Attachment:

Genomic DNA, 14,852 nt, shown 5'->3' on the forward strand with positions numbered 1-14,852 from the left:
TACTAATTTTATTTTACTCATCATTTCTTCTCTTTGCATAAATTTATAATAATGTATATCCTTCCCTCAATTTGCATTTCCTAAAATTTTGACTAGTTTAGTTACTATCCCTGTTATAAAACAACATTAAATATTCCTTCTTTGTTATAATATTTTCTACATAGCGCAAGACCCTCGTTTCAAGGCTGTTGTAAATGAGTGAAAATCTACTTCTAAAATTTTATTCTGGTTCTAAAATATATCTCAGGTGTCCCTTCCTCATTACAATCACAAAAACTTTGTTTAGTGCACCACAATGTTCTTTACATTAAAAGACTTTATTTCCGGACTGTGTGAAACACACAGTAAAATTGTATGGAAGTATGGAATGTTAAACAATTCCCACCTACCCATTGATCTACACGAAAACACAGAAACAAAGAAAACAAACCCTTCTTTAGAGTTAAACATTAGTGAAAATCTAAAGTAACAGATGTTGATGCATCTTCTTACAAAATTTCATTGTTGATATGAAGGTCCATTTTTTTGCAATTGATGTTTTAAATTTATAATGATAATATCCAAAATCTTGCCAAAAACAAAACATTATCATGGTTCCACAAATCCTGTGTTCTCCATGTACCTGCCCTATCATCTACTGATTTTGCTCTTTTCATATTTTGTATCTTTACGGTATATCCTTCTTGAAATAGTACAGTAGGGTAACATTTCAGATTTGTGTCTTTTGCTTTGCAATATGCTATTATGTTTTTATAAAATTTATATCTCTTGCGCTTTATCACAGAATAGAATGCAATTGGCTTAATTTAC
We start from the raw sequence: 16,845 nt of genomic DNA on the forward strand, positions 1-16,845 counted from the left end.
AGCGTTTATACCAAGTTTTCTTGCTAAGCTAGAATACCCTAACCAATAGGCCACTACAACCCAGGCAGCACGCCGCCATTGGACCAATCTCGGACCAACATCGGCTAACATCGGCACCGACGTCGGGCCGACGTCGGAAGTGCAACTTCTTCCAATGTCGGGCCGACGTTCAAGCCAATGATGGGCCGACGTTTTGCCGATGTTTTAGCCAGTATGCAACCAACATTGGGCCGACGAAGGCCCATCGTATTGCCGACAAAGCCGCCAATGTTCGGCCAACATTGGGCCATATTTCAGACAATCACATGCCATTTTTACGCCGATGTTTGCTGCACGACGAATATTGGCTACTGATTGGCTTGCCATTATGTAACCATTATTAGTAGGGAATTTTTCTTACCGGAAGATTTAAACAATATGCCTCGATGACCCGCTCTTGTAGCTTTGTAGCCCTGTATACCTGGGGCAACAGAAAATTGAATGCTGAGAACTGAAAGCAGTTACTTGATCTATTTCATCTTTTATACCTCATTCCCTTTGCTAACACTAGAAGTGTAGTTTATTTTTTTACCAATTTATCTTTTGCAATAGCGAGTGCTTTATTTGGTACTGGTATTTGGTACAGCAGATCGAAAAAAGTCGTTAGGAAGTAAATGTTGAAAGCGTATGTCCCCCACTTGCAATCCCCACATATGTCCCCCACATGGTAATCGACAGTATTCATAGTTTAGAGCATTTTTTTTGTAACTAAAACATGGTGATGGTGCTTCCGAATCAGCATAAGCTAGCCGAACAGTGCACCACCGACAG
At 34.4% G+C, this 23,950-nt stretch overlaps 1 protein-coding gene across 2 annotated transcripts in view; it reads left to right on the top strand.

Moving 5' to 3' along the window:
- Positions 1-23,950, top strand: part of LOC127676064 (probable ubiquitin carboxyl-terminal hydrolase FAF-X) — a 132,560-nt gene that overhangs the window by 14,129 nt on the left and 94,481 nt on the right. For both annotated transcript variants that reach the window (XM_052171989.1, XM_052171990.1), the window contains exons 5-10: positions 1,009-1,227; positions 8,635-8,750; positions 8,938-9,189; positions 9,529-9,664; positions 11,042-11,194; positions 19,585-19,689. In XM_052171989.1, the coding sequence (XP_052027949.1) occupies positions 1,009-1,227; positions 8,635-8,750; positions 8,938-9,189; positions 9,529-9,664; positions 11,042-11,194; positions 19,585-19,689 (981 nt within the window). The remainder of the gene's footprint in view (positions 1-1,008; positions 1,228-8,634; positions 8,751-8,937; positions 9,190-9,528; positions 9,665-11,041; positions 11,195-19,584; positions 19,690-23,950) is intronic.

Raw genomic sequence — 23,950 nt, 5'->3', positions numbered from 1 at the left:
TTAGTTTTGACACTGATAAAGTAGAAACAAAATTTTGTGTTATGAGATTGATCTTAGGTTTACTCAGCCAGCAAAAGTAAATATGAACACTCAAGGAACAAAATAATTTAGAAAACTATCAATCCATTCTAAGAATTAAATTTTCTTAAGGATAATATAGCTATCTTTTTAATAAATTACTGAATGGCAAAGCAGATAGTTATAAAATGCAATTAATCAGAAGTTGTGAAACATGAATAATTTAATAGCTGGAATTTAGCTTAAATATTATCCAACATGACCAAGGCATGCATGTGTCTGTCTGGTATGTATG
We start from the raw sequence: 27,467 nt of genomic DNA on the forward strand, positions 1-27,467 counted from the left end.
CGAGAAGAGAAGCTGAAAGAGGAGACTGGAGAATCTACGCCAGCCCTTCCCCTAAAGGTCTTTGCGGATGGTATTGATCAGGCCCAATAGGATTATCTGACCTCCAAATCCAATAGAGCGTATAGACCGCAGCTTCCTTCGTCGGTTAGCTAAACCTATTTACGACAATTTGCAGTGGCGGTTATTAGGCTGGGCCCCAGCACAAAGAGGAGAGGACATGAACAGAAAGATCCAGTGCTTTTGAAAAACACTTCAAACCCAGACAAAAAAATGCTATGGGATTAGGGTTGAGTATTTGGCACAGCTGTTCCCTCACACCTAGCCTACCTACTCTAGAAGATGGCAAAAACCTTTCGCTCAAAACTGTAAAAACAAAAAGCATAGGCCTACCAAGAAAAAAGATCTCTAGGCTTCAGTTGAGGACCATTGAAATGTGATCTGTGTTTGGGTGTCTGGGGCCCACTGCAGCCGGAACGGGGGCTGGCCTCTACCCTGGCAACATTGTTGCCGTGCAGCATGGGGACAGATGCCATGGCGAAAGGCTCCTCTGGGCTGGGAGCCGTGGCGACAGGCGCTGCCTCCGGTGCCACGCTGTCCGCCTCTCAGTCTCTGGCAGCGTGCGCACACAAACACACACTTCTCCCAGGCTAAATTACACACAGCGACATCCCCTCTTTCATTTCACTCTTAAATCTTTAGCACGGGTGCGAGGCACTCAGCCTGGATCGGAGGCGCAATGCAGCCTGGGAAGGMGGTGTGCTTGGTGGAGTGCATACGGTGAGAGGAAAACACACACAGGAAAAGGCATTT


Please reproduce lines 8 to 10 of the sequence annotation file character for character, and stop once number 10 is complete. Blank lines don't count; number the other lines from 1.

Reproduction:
Raw genomic sequence — 23,950 nt, 5'->3', positions numbered from 1 at the left:
TTAGTTTTGACACTGATAAAGTAGAAACAAAATTTTGTGTTATGAGATTGATCTTAGGTTTACTCAGCCAGCAAAAGTAAATATGAACACTCAAGGAACAAAATAATTTAGAAAACTATCAATCCATTCTAAGAATTAAATTTTCTTAAGGATAATATAGCTATCTTTTTAATAAATTACTGAATGGCAAAGCAGATAGTTATAAAATGCAATTAATCAGAAGTTGTGAAACATGAATAATTTAATAGCTGGAATTTAGCTTAAATATTATCCAACATGACCAAGGCATGCATGTGTCTGTCTGGTATGTATG
We start from the raw sequence: 27,467 nt of genomic DNA on the forward strand, positions 1-27,467 counted from the left end.